Open Access Original Research Article

Role of Aspergillus Galactomannan Antigen Test for the Screening of Invasive Aspergillosis in Patients with Hematological Malignancies

Eman H. Salem, Asmaa M. Elbrolosy, Samah M. Awad, Suzan A. Alhassanin, Amira I. Aldesoky, Suzy F. Gohar, Shaimaa S. Solimani

Microbiology Research Journal International, Page 1-10
DOI: 10.9734/mrji/2019/v28i330130

Background: Invasive aspergillosis (IA) is a leading cause of death among immunocompromised patients, particularly those with hematological malignancies. The use of galactomannan (GM) antigen as a biological marker for screening of IA in high-risk patients is attractive and non-invasive tool that detect evidence of IA prior to the appearance of clinical manifestations.

Objectives: The aim of this study was to compare the diagnostic value of the conventional blood culture technique to the serological detection of GM antigen using ELISA for screening of IA in neutropenic patients with hematological malignancies.

Methods: Forty patients with haematological malignancies from those admitted to the Clinical Oncology Department of Menoufia University Hospitals (MUH) were enrolled and classified to have either proven (5/40; 12.5%), probable (10/40; 25%) or possible (25/40; 62.5%) invasive aspergillosis based on the clinical criteria provided by the European Organization for research and treatment of Cancer (EORTC) and Mycoses Study Group (MSG). Blood samples were collected from all participants and subjected to conventional blood culture for isolation and identification of Aspergillus spp. ELISA technique was applied for serological detection of GM antigen in the patients’ serum samples.

Results: The sensitivity, specificity, PPV(positive predictive value)  and NPV (negative predictive value of GM antigen ELISA testing were 100%, 74%, 36% and 100% respectively for both proven and probable cases. On applying the principle of test in series (the patient is positive if positive in both culture and the GM test), the results were improved to 100% sensitivity, 100% specificity, 100% PPV, 100% NPV and 100% accuracy. Galactomannan antigen testing proved excellent sensitivity (80%) compared to other clinical features and radiological criteria for diagnosis of probable aspergillosis and proved to be a good negative test.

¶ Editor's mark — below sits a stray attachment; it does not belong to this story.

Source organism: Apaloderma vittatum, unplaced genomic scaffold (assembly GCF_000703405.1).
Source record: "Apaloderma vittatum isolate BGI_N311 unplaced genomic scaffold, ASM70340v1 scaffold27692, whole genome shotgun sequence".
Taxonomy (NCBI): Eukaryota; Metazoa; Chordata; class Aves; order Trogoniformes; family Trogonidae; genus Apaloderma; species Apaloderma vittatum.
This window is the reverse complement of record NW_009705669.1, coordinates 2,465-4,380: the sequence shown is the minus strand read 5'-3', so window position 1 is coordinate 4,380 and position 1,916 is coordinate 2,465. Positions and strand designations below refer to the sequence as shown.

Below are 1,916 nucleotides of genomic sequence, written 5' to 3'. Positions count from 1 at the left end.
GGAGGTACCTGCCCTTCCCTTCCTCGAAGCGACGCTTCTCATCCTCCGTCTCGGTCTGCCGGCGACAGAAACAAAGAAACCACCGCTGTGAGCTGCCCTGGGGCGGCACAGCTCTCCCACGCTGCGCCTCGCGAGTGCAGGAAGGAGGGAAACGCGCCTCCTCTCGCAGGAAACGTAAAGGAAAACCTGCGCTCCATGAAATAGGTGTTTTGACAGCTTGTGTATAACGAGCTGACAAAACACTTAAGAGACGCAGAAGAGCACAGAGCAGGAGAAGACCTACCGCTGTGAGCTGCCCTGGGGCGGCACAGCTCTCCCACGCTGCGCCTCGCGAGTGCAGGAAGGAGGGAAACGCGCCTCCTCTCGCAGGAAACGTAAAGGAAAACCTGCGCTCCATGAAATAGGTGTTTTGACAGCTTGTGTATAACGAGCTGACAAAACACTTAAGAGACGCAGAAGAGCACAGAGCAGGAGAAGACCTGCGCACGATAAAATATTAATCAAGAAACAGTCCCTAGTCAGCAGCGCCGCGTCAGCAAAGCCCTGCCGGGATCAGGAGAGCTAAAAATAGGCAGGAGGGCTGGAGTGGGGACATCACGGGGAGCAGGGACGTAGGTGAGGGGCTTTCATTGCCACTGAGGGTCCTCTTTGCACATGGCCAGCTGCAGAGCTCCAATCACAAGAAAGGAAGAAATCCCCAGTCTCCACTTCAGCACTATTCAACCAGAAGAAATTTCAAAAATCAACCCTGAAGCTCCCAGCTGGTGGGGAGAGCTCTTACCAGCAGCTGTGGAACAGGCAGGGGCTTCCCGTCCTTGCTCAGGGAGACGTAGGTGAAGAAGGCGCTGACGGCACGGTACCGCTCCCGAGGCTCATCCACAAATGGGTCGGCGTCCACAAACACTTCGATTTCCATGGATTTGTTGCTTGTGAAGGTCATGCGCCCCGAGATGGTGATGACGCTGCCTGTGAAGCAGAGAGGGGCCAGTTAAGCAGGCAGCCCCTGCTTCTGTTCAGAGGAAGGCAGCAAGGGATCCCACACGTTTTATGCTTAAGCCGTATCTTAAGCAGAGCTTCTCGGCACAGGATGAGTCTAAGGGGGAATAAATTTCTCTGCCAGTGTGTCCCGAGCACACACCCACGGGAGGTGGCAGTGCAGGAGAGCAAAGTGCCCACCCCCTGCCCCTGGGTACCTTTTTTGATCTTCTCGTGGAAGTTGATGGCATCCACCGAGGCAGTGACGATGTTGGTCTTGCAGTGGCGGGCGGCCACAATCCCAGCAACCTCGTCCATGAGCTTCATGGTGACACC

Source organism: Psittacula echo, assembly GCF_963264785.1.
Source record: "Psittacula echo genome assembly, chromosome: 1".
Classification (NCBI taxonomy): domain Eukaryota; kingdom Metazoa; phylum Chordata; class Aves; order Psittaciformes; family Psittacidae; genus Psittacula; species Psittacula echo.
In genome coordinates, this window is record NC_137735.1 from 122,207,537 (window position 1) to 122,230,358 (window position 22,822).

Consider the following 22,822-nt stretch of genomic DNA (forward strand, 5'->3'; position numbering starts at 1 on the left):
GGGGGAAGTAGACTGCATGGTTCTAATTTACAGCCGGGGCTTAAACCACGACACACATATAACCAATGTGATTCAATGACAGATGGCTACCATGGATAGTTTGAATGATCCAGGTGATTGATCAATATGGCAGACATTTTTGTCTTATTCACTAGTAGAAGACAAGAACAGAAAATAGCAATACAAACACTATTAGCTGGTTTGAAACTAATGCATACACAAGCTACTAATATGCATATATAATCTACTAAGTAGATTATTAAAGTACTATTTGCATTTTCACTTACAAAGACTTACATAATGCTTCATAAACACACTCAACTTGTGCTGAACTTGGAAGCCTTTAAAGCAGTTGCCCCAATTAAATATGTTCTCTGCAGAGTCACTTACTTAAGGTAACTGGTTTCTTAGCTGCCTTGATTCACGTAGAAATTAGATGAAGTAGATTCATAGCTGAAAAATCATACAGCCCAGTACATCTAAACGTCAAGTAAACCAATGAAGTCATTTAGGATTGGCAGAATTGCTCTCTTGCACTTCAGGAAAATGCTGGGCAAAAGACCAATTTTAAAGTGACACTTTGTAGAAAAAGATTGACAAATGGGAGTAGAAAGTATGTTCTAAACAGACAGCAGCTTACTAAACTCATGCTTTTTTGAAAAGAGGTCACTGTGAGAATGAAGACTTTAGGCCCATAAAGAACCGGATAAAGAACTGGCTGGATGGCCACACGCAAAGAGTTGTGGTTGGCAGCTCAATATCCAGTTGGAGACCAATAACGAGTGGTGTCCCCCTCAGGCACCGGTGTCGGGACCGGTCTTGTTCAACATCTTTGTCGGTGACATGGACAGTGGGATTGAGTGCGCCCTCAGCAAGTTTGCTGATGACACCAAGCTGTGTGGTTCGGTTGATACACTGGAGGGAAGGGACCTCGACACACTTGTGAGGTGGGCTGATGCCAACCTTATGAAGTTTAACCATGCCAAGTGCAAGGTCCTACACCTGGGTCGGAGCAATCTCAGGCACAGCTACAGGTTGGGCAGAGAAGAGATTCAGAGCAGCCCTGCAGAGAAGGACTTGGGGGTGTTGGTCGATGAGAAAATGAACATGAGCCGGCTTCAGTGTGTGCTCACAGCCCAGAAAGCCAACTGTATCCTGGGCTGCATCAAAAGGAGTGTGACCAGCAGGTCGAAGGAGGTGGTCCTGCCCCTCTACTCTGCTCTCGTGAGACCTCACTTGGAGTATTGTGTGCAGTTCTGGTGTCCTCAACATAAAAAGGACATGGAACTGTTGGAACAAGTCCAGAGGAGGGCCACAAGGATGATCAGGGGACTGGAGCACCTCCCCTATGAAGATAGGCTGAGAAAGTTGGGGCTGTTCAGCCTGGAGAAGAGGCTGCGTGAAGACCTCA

Conclusion: With conjunction of clinical and radiological signs, Aspergillus GM test can assist physicians in the of diagnosis of IA in patients with hematological malignancies to allow initiation of effective antifungal therapy which is ultimately important in high-risk populations.

Open Access Original Research Article

Antimicrobial Profile and Asymptomatic Urinary Tract Infections among Pregnant Women Attending Antenatal Clinic in Bolgatanga Regional Hospital, Ghana

Kwabena Fosu, Elvis Quansah, Isaac Dadzie

Microbiology Research Journal International, Page 1-8
DOI: 10.9734/mrji/2019/v28i330132

Background: Urinary tract infection (UTI) in pregnancy is associated with significant morbidity for both the mother and the baby. Proper investigation and prompt treatment are needed to prevent the serious life-threatening condition and morbidity associated with UTI in pregnant women.

Aim: This study was designed to detect common uropathogens and their antibiotic susceptibility pattern among asymptomatic pregnant women attending antenatal care in the Bolgatanga Regional Hospital.

Methodology: Mid-stream urine samples were collected from 200 individuals and inoculated onto cysteine lactose electrolyte deficient (CLED) agar media.  Colony counts yielding bacterial growth of ≥ 105 CFU /ml was regarded as significant bacteriuria. Pure isolates of bacterial pathogens were characterized by colony morphology, Gram-stain and standard biochemical procedures. Kirby Bauer disc diffusion method was used for antimicrobial susceptibility testing of all identified isolates.

Results: The overall prevalence of bacteria-associated asymptomatic UTI was 17.5%. Escherichia coli (42.9%) was the most isolated organism followed by Staphylococcus aureus (34.3%), Klebsiella pneumoniae (11.4%), Staphylococcus saprophyticoccus (5.7%) and Proteus mirabilis 2 (5.7%). Yeast cells and Schistosoma haematobium were also recorded in 2% of the women. Isolates showed significant sensitivity to commercially prepared antibiotic discs. However, higher level of resistance was recorded with tetracycline, nitrofurantoin and nalidixic acid.

Conclusion: Early screening for UTI should be done for all pregnant women and those found to be infected need to be treated with appropriate antimicrobial agents to avoid complications.

Open Access Original Research Article

Comparative Studies on Production of Bioethanol from Rice Straw Using Bacillus subtilis and Trichoderma viride as Hydrolyzing Agents

O. Osazuwa, Christopher, A. Akinyosoye, Felix

Microbiology Research Journal International, Page 1-12
DOI: 10.9734/mrji/2019/v28i330134